The following Spring their plans to emigrate to Canada were dashed when my father was robbed of the $500 relocation fee they had been saving which was required for passage. This was their lowest point and they were in despair.
Then a miracle happened. My mother got a letter from New York. It was from the HIAS, the Hebrew Immigrant Aid Society, 425 Lafayette Street, New York, USA. The letter was brought by old man Goldvassar who distributed all the mail in the camp. He was followed by 15 or 20 girls who wanted to know why Luba Eisenberg would be getting a letter from the HIAS and what could possibly be in that envelope. What was in the envelope was a very short letter written by Meyer Silverstein, the eldest son of the Meemah and the Zaydah who had left Klimentov in 1913. The letter was in Yiddish and it always makes me weep when I quote it because it is so simple and so profound and had such a lasting effect on the lives of my parents and me. The letter started, “Ich wunde mich, as die veist nisht as die hast a grosse familia in Amerika!” “I’m surprised you don’t know that you have a large family in America.”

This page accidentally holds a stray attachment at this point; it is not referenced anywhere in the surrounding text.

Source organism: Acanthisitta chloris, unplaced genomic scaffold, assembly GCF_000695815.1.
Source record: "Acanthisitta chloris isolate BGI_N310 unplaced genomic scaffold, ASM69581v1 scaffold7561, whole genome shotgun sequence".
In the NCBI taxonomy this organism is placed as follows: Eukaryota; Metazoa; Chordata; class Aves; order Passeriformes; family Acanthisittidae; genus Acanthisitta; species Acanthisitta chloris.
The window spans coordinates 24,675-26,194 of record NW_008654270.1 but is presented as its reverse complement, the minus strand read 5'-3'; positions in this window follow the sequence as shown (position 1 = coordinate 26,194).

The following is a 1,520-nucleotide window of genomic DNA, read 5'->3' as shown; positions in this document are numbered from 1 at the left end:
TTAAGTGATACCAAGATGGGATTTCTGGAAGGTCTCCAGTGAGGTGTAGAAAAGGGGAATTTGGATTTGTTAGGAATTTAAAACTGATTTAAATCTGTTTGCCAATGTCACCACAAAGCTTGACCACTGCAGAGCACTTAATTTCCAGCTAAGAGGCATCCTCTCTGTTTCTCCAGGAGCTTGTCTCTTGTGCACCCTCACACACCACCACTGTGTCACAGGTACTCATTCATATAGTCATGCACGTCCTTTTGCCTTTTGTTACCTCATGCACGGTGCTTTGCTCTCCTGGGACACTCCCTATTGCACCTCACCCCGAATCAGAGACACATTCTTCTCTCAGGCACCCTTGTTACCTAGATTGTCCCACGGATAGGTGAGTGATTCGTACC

Then everything changed. We came to America. My father earned a dollar a day for not smoking cigarettes on the boat and, adding that up to the 21 dollars he had saved, brought him to Boston Harbor with his wife, his now three-year-old son and $28 American dollar bills in his pocket.
We were met by Meyer Silverstein.
I called him Uncle Meyer for the rest of his life but I’m sure you can appreciate his exact familial relationship to me was never precisely defined. Be that as it may, we moved into an apartment with the Meemah and the Zaydah in Rockaway, New York for our first year in America. I think my father’s first job was breaking in new shoes for relatives and friends who paid him a dollar a day to walk the streets of Brooklyn until the leather softened enough to make them comfortable. He eventually found work in a dress factory and we moved into a small apartment of our own in Borough Park in Brooklyn.
I don’t remember much about our days in Rockaway but know the Zaydah was a very small man and very quiet and very old. I also know the Meemah was very religious and wore a sheytl (wig). She taught my mother how to keep a kosher kitchen and how to cook and how to care for a family.